- Fluid-resistant gloves are recommended, especially if you have broken skin or rashes on your hands. Nitrile and/or vinyl gloves should be available for use in the lab.
- Protective eyewear should be worn when conducting procedures that involve manipulation of viable biological materials or other hazardous materials. Minimally, safety glasses should be worn. Where procedures are likely to generate a splash, splash goggles should be worn.
Biosafety Level 2 (BL2) Lab Practices
Most campus laboratories are BL1. See the Lab Biosafety Level Classification section to determine which category a lab would be classified under.
Biosafety level 2 work requires attention to aerosol minimization, limiting handling of viable biological materials, and safe sharps procedures. Therefore, facilities where BL2 work is to be carried out must meet the following requirements (in addition to the BL1 Facility requirements):
- Doors are lockable
- Lab is easily cleaned and no carpets are rugs are permitted
- Chairs and other lab furniture used in lab are covered with non-fabric materials that can be easily decontaminated.
- Biosafety cabinets are properly installed and located.
- An eyewash station is readily available
- Lab illumination is adequate for all activities, avoiding reflections and glare that could impede vision.
- While there are no specific ventilation requirements, new facilities should be designed so that the ventilation systems provide an inward flow of air without recirculation to spaces outside the lab.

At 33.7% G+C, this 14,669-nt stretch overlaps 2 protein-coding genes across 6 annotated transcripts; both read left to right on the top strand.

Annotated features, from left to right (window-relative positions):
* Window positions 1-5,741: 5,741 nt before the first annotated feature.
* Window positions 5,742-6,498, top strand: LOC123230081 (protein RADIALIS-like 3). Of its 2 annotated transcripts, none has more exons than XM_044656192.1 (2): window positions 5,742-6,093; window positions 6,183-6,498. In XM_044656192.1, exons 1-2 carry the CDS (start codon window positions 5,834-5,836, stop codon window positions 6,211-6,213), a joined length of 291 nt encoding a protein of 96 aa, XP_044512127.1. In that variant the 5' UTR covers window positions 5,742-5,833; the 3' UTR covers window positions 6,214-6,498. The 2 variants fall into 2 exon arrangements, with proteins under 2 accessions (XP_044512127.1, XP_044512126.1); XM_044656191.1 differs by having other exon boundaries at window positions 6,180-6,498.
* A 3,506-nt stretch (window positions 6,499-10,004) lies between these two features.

As previously mentioned, the standard microbiological practices are the basis of biosafety containment practices at all levels.
Biosafety Level 2: Standard Microbiological Practices
Cultures, tissues, specimens of body fluids, or potentially infectious wastes are placed in a container with a cover that prevents leakage during collection, handling, processing, storage transport or shipping.
Lab equipment and work surfaces should be decontaminated with an effective disinfectant on a routine basis, at the conclusion of procedures with potentially infectious materials, and whenever a spill or splash occurs. Contaminated equipment must be decontaminated before it is sent for repair or maintenance.
Spills and accidents that result in exposure to potentially infectious materials (including viable clinical specimens or cell materials) must be immediately reported to the primary investigator. Proper incident response and reporting is critical to ensure that you receive the best possible care in the event that the exposure results in infection.
Animals not involved in the work being performed are not permitted in the lab. The lab is no place for pets.